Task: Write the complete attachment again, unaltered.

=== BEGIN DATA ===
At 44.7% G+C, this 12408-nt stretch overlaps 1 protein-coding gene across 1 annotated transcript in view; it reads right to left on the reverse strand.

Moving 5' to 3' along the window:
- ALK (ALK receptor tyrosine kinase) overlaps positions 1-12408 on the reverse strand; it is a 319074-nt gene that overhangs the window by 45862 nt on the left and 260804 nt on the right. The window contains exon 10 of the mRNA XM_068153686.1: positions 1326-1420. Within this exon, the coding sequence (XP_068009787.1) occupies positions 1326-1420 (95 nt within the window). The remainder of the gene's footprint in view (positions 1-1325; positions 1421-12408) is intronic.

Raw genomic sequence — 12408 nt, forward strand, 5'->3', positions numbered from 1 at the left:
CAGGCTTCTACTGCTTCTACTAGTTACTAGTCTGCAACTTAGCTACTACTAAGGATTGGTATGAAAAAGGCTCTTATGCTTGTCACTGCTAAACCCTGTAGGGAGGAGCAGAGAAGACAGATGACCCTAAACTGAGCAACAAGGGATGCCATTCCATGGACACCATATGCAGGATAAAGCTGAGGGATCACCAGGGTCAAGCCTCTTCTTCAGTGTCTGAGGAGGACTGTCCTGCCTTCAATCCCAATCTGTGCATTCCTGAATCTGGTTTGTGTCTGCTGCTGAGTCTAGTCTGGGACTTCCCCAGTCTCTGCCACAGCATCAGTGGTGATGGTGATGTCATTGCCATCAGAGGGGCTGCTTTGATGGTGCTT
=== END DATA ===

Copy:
At 44.7% G+C, this 12408-nt stretch overlaps 1 protein-coding gene across 1 annotated transcript in view; it reads right to left on the reverse strand.

Moving 5' to 3' along the window:
- ALK (ALK receptor tyrosine kinase) overlaps positions 1-12408 on the reverse strand; it is a 319074-nt gene that overhangs the window by 45862 nt on the left and 260804 nt on the right. The window contains exon 10 of the mRNA XM_068153686.1: positions 1326-1420. Within this exon, the coding sequence (XP_068009787.1) occupies positions 1326-1420 (95 nt within the window). The remainder of the gene's footprint in view (positions 1-1325; positions 1421-12408) is intronic.

Raw genomic sequence — 12408 nt, forward strand, 5'->3', positions numbered from 1 at the left:
CAGGCTTCTACTGCTTCTACTAGTTACTAGTCTGCAACTTAGCTACTACTAAGGATTGGTATGAAAAAGGCTCTTATGCTTGTCACTGCTAAACCCTGTAGGGAGGAGCAGAGAAGACAGATGACCCTAAACTGAGCAACAAGGGATGCCATTCCATGGACACCATATGCAGGATAAAGCTGAGGGATCACCAGGGTCAAGCCTCTTCTTCAGTGTCTGAGGAGGACTGTCCTGCCTTCAATCCCAATCTGTGCATTCCTGAATCTGGTTTGTGTCTGCTGCTGAGTCTAGTCTGGGACTTCCCCAGTCTCTGCCACAGCATCAGTGGTGATGGTGATGTCATTGCCATCAGAGGGGCTGCTTTGATGGTGCTT